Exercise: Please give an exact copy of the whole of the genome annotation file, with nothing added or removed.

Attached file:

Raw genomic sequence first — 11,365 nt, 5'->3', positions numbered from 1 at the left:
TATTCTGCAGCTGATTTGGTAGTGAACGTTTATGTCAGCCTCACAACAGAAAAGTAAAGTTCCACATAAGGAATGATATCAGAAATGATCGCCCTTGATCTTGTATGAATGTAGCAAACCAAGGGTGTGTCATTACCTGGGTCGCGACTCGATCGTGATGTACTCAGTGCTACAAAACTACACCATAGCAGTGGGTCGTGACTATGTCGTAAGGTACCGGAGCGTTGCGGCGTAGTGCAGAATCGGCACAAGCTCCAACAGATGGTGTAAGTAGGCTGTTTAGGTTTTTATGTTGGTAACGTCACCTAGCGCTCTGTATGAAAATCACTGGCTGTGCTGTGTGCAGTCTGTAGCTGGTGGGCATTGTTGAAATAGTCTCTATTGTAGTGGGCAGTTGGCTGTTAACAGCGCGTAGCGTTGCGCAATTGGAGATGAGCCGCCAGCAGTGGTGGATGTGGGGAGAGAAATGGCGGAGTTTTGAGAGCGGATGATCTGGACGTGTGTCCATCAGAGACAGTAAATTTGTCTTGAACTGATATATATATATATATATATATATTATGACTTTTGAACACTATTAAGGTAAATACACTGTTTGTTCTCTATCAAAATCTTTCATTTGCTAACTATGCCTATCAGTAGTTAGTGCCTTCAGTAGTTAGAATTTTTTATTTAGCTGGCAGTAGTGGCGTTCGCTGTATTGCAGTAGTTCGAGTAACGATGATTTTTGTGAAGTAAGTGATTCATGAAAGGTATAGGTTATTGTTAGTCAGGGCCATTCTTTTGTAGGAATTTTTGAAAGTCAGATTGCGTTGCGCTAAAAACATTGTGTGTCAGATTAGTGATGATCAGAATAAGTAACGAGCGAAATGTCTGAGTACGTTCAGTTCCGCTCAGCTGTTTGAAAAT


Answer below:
Raw genomic sequence first — 11,365 nt, 5'->3', positions numbered from 1 at the left:
TATTCTGCAGCTGATTTGGTAGTGAACGTTTATGTCAGCCTCACAACAGAAAAGTAAAGTTCCACATAAGGAATGATATCAGAAATGATCGCCCTTGATCTTGTATGAATGTAGCAAACCAAGGGTGTGTCATTACCTGGGTCGCGACTCGATCGTGATGTACTCAGTGCTACAAAACTACACCATAGCAGTGGGTCGTGACTATGTCGTAAGGTACCGGAGCGTTGCGGCGTAGTGCAGAATCGGCACAAGCTCCAACAGATGGTGTAAGTAGGCTGTTTAGGTTTTTATGTTGGTAACGTCACCTAGCGCTCTGTATGAAAATCACTGGCTGTGCTGTGTGCAGTCTGTAGCTGGTGGGCATTGTTGAAATAGTCTCTATTGTAGTGGGCAGTTGGCTGTTAACAGCGCGTAGCGTTGCGCAATTGGAGATGAGCCGCCAGCAGTGGTGGATGTGGGGAGAGAAATGGCGGAGTTTTGAGAGCGGATGATCTGGACGTGTGTCCATCAGAGACAGTAAATTTGTCTTGAACTGATATATATATATATATATATATATTATGACTTTTGAACACTATTAAGGTAAATACACTGTTTGTTCTCTATCAAAATCTTTCATTTGCTAACTATGCCTATCAGTAGTTAGTGCCTTCAGTAGTTAGAATTTTTTATTTAGCTGGCAGTAGTGGCGTTCGCTGTATTGCAGTAGTTCGAGTAACGATGATTTTTGTGAAGTAAGTGATTCATGAAAGGTATAGGTTATTGTTAGTCAGGGCCATTCTTTTGTAGGAATTTTTGAAAGTCAGATTGCGTTGCGCTAAAAACATTGTGTGTCAGATTAGTGATGATCAGAATAAGTAACGAGCGAAATGTCTGAGTACGTTCAGTTCCGCTCAGCTGTTTGAAAAT